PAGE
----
Those ice cream truck jingles are keeping New Yorkers up at night

By Rich Calder and Natalie O’Neill

Originally published by the NY Post on June 27, 2016

Photo: Christopher Sadowski

Photo: Christopher Sadowski

The city isn’t sweet on late-night ice cream truck jingles.

Vendors shouldn’t be allowed to blast the dizzying ditties between 9 pm and 9 am, the Department of Environmental Protection said at a hearing Monday.

New Yorkers have lodged a brain-freezing 1,013 noise complaints about the trucks so far in 2016 — and summer has only just begun.

Despite hundreds of complaints, only one jingle-blasting jerk has been ticketed for playing music too loudly this year, city officials said.

“Something is not working when you have violations at such low of a level. C’mon only one? Give me a break!” said City Councilman Daniel Dromm (D-Queens), who introduced a bill to mute the tinkly tunes last year.

“Ice cream jingles are among the most annoying noises assaulting New Yorkers’ ears every day.”

Micheal Hearst — who composed “Songs for Ice Cream Trucks,” used by vendors across the Big Apple — begs to differ.

“I love the sound of an ice cream truck jingle— it’s nostalgic. I would vote for ban on Harley Davidson volume before ice cream truck jingles. It’s unfair to single-out jingles,” Hearst, 43, said when asked about the bill.

Right now, it’s hard for the city to issue summonses because inspectors have to catch vendors in the act. Officials are pushing to change that.

Dromm also also wants to amend the city’s noise code to give inspectors more leeway in issuing summonses. The law now allows jingles to be played at a low decibel level.

Residents— especially ones in the Bronx and Brooklyn — have griped for years that the music keeps them awake and jangles their nerves.

Hearst, a Brooklyn resident, even admitted, “It can be annoying hearing one song over and over.”

Read more here.

StreetsBlog: Ped Plazas in Low-Income Neighborhoods Get $800,000 Boost From Chase

Under cloudy skies this morning at Corona Plaza, elected officials and community members gathered to announce an $800,000 contribution from the JPMorgan Chase Foundation to help fund the upkeep of pedestrian plazas in low-income communities. The funds are going to the Neighborhood Plaza Partnership (NPP), a program of the Horticultural Society of New York that works with merchant associations and non-profits to maintain plazas in neighborhoods including Corona, Jackson Heights, East New York, and Ridgewood.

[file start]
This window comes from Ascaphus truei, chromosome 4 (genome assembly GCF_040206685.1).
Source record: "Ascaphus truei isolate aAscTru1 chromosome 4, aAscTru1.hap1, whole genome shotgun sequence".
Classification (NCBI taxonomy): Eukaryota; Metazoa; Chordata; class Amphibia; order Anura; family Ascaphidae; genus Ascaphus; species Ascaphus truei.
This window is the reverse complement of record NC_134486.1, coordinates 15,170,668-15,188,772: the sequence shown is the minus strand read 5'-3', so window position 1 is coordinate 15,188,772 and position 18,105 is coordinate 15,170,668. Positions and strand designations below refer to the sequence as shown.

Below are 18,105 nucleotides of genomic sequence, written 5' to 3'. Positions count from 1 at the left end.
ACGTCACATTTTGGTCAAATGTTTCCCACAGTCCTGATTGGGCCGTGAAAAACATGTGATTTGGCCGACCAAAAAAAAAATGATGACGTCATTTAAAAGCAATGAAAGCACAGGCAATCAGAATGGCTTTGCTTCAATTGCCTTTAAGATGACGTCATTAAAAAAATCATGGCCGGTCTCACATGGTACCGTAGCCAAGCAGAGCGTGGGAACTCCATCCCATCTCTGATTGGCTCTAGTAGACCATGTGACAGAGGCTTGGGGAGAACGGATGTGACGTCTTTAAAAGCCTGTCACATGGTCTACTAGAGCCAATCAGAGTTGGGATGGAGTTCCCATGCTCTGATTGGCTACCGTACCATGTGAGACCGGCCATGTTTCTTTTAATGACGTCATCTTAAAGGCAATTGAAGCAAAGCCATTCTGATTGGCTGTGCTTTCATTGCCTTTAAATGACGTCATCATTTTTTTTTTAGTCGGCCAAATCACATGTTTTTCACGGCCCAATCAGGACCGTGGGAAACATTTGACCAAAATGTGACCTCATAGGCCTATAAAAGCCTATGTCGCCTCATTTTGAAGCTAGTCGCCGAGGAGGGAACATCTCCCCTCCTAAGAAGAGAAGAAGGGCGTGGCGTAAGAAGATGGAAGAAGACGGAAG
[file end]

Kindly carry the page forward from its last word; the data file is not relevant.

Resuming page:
Noting that JPMorgan Chase chairman Jamie Dimon grew up in Jackson Heights, Dromm said creating plaza space in all of the city’s neighborhoods is a social justice and economic justice issue. “Our communities deserve to have plazas just as much as the communities where there are large corporate sponsors,” he said. Dromm’s staff is already working with merchants around Diversity Plaza to raise money. ”We need to add to the $800,000 for each of the plazas,” he said. “We want people to literally get to buy in to this program.”

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Queens Gazette: Dromm Joins Jackson Heights Beautification Group For Diversity Plaza Clean UP

Councilmember Daniel Dromm joined theJackson Heights Beautification Group and many community members to clean up 74th and 73rd streets and Diversity Plaza on Saturday.

About 30 residents, students and community leaders picked up trash, planted daffodil bulbs and mums in the planters and tree wells and added mulch and compost to the tree wells.

“Keeping our streets and Diversity Plaza, which has become an essential community gathering space, clean is important for insuring a high quality of life for Jackson Heights residents,” Dromm said. “I thank the Jackson HeightsBeautification Group for organizing the event.”